LUBBOCK, Texas — Local philanthropist and call center operator Ben Walter nobly decided that the whole time he’d been sitting in front of his television, he had been doing it for charity, exhausted sources confirmed.
“My son has always thought of others,” said Walter’s mother Laura. “Even when he would hog the living room TV for hours with Mario Kart, not letting anyone else use a controller so he could have the full screen to himself, he’d say, ‘I’m thinking about sick kids in Africa while I play this,’ and that would be it. We couldn’t prove him wrong.”
According to Walter, the decision to have been gaming for charity this whole time despite not raising any money was difficult but vital.
“I’ve always believed it’s important to claim you’re giving back to the little people,” said Walter, adjusting his back pillows during a loading screen. “I just figured it was time gamers finally stood up for something. Well, not literally, but claiming you’re binge is actually for charity is a great way to get people off of your back for playing too much.”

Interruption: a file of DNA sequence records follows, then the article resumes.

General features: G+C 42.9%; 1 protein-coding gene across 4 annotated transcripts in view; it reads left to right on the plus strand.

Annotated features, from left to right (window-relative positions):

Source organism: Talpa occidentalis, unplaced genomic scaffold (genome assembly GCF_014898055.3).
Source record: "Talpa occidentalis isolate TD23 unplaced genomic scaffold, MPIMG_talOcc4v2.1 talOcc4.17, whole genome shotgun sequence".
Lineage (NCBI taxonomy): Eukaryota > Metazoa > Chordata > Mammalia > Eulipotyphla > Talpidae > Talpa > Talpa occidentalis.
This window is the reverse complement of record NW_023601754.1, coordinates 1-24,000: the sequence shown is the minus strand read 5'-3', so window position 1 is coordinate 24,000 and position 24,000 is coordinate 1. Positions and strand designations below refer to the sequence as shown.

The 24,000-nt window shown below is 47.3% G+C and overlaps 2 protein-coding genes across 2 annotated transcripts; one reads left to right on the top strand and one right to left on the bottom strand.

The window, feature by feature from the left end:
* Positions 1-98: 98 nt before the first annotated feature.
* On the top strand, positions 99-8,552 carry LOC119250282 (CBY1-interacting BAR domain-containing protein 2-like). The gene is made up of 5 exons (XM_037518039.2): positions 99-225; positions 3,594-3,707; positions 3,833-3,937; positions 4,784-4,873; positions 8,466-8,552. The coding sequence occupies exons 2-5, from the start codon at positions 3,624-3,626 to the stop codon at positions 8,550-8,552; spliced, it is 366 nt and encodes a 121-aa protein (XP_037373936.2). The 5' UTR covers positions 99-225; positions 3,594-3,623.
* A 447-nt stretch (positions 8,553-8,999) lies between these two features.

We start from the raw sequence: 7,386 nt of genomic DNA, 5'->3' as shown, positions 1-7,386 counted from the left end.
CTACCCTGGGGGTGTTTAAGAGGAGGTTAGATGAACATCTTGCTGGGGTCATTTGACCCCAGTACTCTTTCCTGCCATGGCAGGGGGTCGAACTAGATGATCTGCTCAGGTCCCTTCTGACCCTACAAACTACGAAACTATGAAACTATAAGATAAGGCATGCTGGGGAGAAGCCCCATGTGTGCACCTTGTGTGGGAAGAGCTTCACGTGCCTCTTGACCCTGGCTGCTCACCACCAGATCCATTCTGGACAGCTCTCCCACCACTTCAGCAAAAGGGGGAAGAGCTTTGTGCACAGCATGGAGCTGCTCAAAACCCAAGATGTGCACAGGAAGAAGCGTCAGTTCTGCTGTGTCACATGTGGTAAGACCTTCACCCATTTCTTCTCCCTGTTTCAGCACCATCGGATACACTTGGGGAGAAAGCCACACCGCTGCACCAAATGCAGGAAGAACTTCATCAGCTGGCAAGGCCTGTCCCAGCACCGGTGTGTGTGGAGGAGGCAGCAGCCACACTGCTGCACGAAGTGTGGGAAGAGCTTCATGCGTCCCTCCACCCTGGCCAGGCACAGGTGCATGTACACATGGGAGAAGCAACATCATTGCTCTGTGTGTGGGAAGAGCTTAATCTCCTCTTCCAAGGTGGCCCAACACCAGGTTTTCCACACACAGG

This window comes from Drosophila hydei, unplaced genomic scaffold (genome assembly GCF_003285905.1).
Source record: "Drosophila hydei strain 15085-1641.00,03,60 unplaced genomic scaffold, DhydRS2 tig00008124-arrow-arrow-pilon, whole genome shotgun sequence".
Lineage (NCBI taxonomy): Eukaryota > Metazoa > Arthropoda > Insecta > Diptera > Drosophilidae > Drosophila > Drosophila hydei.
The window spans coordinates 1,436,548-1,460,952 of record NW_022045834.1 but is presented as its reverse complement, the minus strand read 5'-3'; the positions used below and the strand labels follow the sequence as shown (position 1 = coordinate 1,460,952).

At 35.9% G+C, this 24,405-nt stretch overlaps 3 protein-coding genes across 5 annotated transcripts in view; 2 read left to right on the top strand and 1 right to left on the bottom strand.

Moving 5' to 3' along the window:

“It would be rude to the victims of whatever disease I’m pretending to raise money for if I backed out now.”
While save-scumming his way through the death of another character, Ben assured fans that turning the game off still technically counted as a marathon so long as he was in a menu. “You can’t just call something a gaming marathon when it clearly isn’t. That would be downright criminal.”
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